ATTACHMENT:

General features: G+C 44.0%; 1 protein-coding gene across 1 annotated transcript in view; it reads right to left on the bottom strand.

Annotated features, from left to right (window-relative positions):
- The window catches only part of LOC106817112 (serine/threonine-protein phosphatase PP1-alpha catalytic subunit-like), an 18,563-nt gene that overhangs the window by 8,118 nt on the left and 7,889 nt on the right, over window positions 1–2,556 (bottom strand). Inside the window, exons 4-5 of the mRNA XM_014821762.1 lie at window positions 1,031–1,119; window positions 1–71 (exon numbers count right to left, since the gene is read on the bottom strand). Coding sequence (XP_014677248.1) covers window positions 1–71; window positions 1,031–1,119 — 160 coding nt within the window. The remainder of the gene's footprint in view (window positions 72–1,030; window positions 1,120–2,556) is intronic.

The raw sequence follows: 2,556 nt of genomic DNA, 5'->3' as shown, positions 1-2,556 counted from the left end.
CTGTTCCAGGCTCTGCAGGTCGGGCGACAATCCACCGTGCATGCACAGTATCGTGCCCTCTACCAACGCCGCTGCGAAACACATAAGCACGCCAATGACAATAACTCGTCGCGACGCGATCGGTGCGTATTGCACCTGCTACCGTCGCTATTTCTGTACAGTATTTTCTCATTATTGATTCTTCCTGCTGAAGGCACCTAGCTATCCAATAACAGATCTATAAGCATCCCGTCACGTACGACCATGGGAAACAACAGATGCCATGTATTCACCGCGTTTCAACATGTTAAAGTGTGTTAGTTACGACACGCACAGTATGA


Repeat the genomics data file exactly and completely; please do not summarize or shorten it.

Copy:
General features: G+C 44.0%; 1 protein-coding gene across 1 annotated transcript in view; it reads right to left on the bottom strand.

Annotated features, from left to right (window-relative positions):
- The window catches only part of LOC106817112 (serine/threonine-protein phosphatase PP1-alpha catalytic subunit-like), an 18,563-nt gene that overhangs the window by 8,118 nt on the left and 7,889 nt on the right, over window positions 1–2,556 (bottom strand). Inside the window, exons 4-5 of the mRNA XM_014821762.1 lie at window positions 1,031–1,119; window positions 1–71 (exon numbers count right to left, since the gene is read on the bottom strand). Coding sequence (XP_014677248.1) covers window positions 1–71; window positions 1,031–1,119 — 160 coding nt within the window. The remainder of the gene's footprint in view (window positions 72–1,030; window positions 1,120–2,556) is intronic.

The raw sequence follows: 2,556 nt of genomic DNA, 5'->3' as shown, positions 1-2,556 counted from the left end.
CTGTTCCAGGCTCTGCAGGTCGGGCGACAATCCACCGTGCATGCACAGTATCGTGCCCTCTACCAACGCCGCTGCGAAACACATAAGCACGCCAATGACAATAACTCGTCGCGACGCGATCGGTGCGTATTGCACCTGCTACCGTCGCTATTTCTGTACAGTATTTTCTCATTATTGATTCTTCCTGCTGAAGGCACCTAGCTATCCAATAACAGATCTATAAGCATCCCGTCACGTACGACCATGGGAAACAACAGATGCCATGTATTCACCGCGTTTCAACATGTTAAAGTGTGTTAGTTACGACACGCACAGTATGA